University COVID-19 update

COVID-19 continues to change rapidly across the world and we want to take steps to limit the spread and risks of the disease in our community. With this goal in mind, the University is closed for events until further notice. Visit the University's Coronavirus Information website for more information.

The Waterloo Institute for Nanotechnology main office (QNC 3606) is closed until further notice. If you are a student trying to pick up or return a lab/office key, please email asomel@uwaterloo.ca for assistance. All other inquires can be directed to win-office@uwaterloo.ca. For emergencies, contact Campus Police.

News

Tuesday, March 10, 2020

Ontario government awards $3.4 million to Waterloo researchers for infrastructure

Twenty-nine University of Waterloo researchers, including 4 science recipients, 3 of which are members of WIN, will receive $3.4 million from the provincial government to further research innovation in Ontario. 

Thursday, February 20, 2020

WIN Member ranks among world’s top 10 influential analytical scientists

Waterloo Science Professor Janusz Pawliszyn, from the department of Chemistry was named the 9th most influential person in analytical science across the globe by Analytical Scientist’s 201

Tuesday, February 11, 2020

Three WIN Members awarded WIN-MESA+ Seed Funding

Group at MESA+

Congratulations to three WIN members for winning the WIN-MESA+ Seed Funding Award for $75,000 each to support international joint research projects with faculty members from the MESA+ Institute for Nanotechnology at the University of Twente, Netherlands.

Tuesday, February 11, 2020

New sensor provides better leak protection in buildings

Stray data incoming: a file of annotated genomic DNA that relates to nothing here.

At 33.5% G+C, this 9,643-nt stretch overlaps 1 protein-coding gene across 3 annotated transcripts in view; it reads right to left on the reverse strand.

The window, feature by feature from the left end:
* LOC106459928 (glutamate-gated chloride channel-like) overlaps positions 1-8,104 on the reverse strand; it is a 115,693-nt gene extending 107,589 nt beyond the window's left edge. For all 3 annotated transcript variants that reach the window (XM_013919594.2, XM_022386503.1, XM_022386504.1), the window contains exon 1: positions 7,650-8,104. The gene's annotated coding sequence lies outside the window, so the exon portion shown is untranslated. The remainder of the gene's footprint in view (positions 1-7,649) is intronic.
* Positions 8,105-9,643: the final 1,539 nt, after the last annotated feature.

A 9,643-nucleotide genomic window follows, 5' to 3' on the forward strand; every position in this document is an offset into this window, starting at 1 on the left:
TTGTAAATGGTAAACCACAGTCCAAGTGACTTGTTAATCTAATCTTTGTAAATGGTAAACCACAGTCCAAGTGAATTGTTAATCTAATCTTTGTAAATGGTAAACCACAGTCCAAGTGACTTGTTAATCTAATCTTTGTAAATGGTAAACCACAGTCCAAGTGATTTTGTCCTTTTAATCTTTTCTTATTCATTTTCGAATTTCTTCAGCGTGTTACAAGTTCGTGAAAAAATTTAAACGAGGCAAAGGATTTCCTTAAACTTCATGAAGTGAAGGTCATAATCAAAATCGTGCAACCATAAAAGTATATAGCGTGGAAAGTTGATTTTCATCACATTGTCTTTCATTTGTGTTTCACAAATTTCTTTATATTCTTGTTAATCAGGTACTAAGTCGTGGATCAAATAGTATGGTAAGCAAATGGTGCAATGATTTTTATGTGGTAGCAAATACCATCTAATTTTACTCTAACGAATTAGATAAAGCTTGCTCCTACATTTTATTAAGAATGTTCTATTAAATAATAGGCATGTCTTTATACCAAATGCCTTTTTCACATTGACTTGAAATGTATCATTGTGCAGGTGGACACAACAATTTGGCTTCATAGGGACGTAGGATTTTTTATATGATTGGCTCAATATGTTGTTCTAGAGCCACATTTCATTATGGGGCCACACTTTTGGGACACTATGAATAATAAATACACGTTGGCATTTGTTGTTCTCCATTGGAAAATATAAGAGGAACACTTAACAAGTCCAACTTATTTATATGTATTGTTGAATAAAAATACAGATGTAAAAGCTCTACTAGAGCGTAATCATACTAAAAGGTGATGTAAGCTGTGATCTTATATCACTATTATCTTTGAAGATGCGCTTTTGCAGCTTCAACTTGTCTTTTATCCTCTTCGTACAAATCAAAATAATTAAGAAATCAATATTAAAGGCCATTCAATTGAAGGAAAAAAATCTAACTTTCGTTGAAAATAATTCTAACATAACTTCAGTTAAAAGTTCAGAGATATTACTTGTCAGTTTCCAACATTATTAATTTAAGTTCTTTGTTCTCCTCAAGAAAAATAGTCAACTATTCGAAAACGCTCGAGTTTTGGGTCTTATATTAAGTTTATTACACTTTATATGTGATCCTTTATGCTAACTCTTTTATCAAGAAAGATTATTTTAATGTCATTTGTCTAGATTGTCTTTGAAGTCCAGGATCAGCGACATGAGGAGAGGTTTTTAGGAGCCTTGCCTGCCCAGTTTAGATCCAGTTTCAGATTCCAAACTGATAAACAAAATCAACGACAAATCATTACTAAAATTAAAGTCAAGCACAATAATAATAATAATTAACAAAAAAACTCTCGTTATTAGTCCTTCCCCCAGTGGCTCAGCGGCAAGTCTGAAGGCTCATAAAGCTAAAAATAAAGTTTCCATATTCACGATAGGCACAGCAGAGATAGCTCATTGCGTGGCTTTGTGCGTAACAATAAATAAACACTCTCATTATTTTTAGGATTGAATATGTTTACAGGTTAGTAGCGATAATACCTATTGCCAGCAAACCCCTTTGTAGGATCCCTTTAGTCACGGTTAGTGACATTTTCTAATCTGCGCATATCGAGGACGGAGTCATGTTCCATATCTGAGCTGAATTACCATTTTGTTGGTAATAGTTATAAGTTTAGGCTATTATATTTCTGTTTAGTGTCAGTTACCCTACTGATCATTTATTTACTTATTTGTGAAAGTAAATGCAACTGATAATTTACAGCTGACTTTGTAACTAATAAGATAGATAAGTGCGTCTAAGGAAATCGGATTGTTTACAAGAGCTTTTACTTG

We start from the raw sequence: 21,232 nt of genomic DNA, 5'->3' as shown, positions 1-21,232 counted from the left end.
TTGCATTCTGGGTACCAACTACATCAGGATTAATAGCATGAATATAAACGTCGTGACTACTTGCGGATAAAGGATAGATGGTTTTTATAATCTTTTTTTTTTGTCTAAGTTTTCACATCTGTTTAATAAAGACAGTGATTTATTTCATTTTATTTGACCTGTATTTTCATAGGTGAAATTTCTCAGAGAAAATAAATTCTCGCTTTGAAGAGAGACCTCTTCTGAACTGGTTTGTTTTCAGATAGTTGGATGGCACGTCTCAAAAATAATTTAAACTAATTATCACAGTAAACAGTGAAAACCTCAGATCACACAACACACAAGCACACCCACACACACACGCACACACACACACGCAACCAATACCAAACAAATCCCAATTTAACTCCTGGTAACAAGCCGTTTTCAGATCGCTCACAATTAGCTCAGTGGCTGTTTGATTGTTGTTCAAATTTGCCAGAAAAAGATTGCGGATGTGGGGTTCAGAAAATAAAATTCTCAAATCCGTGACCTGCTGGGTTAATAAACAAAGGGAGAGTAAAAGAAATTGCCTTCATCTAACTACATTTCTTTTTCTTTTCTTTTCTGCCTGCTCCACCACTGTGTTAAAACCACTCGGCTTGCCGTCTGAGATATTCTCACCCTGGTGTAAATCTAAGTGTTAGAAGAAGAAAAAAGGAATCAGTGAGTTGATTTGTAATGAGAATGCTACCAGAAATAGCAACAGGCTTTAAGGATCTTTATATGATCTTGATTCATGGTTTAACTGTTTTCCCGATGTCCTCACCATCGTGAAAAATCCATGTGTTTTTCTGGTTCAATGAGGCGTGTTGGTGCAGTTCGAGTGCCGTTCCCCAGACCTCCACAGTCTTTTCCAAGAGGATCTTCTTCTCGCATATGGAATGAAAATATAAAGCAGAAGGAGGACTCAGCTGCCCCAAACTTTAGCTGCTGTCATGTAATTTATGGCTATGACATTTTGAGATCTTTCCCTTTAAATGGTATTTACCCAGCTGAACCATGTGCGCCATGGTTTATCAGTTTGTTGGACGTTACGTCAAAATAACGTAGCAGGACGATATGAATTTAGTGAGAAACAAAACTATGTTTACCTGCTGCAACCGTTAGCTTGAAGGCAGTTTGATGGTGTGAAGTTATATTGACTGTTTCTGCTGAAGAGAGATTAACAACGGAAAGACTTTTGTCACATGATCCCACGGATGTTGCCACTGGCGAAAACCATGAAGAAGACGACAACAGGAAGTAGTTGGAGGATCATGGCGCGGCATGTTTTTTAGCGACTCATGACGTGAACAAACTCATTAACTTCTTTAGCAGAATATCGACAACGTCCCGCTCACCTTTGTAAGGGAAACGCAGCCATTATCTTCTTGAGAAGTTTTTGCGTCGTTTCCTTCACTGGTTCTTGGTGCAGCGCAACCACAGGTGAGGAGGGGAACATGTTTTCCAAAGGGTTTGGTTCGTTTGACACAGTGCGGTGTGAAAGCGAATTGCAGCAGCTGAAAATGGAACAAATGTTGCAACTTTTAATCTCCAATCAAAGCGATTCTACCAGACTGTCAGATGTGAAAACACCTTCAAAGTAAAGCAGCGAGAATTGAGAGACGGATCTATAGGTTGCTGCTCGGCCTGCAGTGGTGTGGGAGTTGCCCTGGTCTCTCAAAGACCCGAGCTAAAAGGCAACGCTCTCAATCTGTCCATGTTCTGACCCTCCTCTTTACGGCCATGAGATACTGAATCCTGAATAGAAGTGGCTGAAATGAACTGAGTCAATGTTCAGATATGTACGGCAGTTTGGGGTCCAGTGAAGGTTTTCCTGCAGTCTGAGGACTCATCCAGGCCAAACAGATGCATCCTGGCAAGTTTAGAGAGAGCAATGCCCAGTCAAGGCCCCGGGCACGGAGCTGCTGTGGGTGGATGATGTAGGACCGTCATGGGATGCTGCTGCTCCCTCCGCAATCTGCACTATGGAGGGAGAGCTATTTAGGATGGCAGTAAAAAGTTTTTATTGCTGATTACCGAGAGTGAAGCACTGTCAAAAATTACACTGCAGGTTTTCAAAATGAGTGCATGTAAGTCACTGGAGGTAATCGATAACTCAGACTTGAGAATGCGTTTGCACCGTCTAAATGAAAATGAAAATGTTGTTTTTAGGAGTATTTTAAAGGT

A new, battery-free sensor can detect water leaks in buildings at a fraction of the cost of existing systems.

The tiny device, developed by researchers at the University of Waterloo, uses nanotechnology to power itself and send an alert to smartphones when exposed to moisture.

By eliminating a battery and related circuitry, researchers estimate their sensor could be commercially produced for $5 each, about a tenth of the cost of current leak detection devices on the market.

Monday, January 27, 2020

Nanotechnology engineering students claim top award at OEC

A nanotechnology engineering undergraduate team won first place at this year’s Ontario Engineering Competition (OEC) in the Innovative Design category.

Hosted by the University of Guelph from January 17 to 19, OEC brought together engineering students from across the province to compete in eight unique challenges designed around the theme of Improve Life.

Friday, January 17, 2020

Faculty of Science Launches Innovation Hub

An exciting and innovative transition has been taking place in the Faculty of Science, and we are now pleased to announce the opening of the Science Innovation Hub!

Friday, January 10, 2020

WIN member, Professor Yeow, elected VP of IEEE Nanotechnology Technical Council

John Yeow, a WIN member and systems design engineering professor, is the new VP of Educational Activities for the IEEE Nanotechnology Technical Council (NTC).

Thursday, January 2, 2020

Math is the new microscope

Breakthroughs in technology and computing are changing the way researchers approach medicine. Early scientists wielded the revolutionary tools of their time, such as the microscope, to understand human health. Today, researchers increasingly use math as a microscope to understand biology and medicine, dictating the need for scientists to navigate between the worlds of computations and medicine comfortably.

Wednesday, December 18, 2019

Fighting HIV with nanomedicine and 3D printing

WIN member Emmanuel Ho, an associate professor at the University of Waterloo School of Pharmacy and an international expert in nanomedicine, is developing a 3D-printed intra-vaginal ring (IVR) that would provide highly precise doses of medication to protect women from getting HIV, the virus that causes AIDS and kills one million people globally each year, according to UNAIDS.
 

Tuesday, December 3, 2019

PhD candidate blends engineering and biology in award-winning research project

When he was a young boy growing up in Burkina Faso, Yannick Traore’s dad didn’t like to buy him toys. Yannick had a habit of taking things apart just to figure out how to put them back together. Even as a child, he needed to understand how things worked.

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